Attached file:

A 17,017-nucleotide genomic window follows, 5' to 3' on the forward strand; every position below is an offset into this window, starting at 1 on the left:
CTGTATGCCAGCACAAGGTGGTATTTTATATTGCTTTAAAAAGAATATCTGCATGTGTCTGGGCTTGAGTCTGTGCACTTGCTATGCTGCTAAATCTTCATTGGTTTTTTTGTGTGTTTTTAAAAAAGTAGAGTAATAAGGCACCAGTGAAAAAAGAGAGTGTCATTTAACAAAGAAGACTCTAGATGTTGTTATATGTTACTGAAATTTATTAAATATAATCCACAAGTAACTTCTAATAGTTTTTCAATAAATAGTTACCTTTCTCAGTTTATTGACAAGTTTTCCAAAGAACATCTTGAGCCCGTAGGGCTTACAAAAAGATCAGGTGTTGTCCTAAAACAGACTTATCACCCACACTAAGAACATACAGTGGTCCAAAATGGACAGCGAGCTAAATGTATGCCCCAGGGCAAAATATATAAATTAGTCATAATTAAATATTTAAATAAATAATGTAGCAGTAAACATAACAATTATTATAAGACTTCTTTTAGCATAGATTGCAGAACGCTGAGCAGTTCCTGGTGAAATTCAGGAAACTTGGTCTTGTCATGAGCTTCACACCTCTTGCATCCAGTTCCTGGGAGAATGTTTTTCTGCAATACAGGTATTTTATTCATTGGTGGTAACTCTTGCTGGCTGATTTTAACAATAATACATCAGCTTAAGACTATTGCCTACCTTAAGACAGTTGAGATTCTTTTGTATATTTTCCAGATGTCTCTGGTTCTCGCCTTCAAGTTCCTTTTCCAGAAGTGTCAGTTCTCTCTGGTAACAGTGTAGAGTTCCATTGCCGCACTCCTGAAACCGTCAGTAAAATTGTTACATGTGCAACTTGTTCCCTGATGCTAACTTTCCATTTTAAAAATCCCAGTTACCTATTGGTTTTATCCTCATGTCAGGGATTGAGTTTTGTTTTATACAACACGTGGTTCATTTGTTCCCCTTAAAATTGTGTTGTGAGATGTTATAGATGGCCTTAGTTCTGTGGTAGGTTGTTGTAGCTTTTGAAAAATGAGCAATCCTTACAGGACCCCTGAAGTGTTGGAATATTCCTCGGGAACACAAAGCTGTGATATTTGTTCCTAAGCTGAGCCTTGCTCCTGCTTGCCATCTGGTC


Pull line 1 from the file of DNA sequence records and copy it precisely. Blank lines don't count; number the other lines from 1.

A 17,017-nucleotide genomic window follows, 5' to 3' on the forward strand; every position below is an offset into this window, starting at 1 on the left: